Similarly, it would be hoped that the fast increase in death rates from opioid use and addiction particularly observed in the US and Canada can be reversed.
A short-term detriment to mortality is excess winter deaths, particularly among older people. Influenza deaths can be unusually high in some years, particularly when virulent strains have not been included in the flu vaccine. European countries showed unusual spikes in the winters of 2014/15, 2016/17 and 2017/18.
The slowdown may also be partly attributable to one particular cohort. The super-healthy “golden cohort” born around 1930 in the UK have had enhanced mortality improvements throughout their life, but are now, naturally, diminishing in number. Their contribution to the average mortality improvement in the population is therefore reducing in the UK, and likely in other countries too.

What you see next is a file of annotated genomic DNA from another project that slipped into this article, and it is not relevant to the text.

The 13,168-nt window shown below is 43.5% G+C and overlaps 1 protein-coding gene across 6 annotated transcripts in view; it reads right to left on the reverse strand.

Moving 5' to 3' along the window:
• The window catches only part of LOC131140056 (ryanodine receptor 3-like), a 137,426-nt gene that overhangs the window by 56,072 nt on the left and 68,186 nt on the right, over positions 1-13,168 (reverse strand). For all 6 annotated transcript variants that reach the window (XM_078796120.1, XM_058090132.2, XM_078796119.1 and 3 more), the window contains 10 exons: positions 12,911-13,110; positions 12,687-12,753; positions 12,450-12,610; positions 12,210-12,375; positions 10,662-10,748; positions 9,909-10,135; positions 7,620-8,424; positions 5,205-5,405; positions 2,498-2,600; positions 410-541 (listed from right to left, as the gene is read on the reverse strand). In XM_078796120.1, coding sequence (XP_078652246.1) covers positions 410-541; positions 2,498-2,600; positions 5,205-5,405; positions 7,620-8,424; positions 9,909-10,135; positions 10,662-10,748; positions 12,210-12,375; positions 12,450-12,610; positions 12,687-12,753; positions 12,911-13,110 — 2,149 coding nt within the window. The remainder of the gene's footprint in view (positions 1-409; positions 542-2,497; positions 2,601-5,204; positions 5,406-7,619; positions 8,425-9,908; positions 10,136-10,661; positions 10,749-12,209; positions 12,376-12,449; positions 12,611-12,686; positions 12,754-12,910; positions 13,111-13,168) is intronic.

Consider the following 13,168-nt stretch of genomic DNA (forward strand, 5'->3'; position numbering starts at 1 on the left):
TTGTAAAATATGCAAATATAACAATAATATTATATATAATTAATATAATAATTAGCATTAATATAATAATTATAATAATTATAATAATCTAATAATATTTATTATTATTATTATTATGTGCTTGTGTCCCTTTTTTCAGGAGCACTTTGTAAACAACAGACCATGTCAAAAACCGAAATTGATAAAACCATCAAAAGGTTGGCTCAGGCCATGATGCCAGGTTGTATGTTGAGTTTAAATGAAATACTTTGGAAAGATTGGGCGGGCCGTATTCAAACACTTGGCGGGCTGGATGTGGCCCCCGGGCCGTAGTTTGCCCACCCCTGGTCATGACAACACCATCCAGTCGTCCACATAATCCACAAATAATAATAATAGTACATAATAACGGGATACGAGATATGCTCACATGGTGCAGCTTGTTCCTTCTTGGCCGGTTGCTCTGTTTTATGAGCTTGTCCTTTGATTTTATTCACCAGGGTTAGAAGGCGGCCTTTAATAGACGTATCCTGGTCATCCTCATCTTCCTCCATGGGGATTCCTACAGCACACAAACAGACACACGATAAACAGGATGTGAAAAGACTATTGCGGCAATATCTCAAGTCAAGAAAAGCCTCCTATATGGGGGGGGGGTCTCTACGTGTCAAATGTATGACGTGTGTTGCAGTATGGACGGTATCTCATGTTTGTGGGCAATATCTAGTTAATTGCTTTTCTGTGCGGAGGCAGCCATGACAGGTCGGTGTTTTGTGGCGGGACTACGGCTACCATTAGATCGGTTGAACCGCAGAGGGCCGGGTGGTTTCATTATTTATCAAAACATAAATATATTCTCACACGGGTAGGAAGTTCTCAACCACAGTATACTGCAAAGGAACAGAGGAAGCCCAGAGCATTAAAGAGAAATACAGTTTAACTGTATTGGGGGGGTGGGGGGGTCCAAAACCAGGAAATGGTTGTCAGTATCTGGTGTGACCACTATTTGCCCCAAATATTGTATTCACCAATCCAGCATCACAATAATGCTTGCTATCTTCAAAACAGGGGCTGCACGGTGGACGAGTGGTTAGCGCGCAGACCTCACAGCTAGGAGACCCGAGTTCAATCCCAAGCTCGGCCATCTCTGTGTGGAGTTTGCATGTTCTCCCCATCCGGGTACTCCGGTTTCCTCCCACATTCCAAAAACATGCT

Does a mortality improvement slowdown matter?
Where the stalling of average mortality improvement or average life expectancy is a logical outcome from the high life expectancies now being achieved, then the implications are minimal. Some stability in forecasting of future average lifespans could, by reducing uncertainty, make individual pension- or life-planning easier.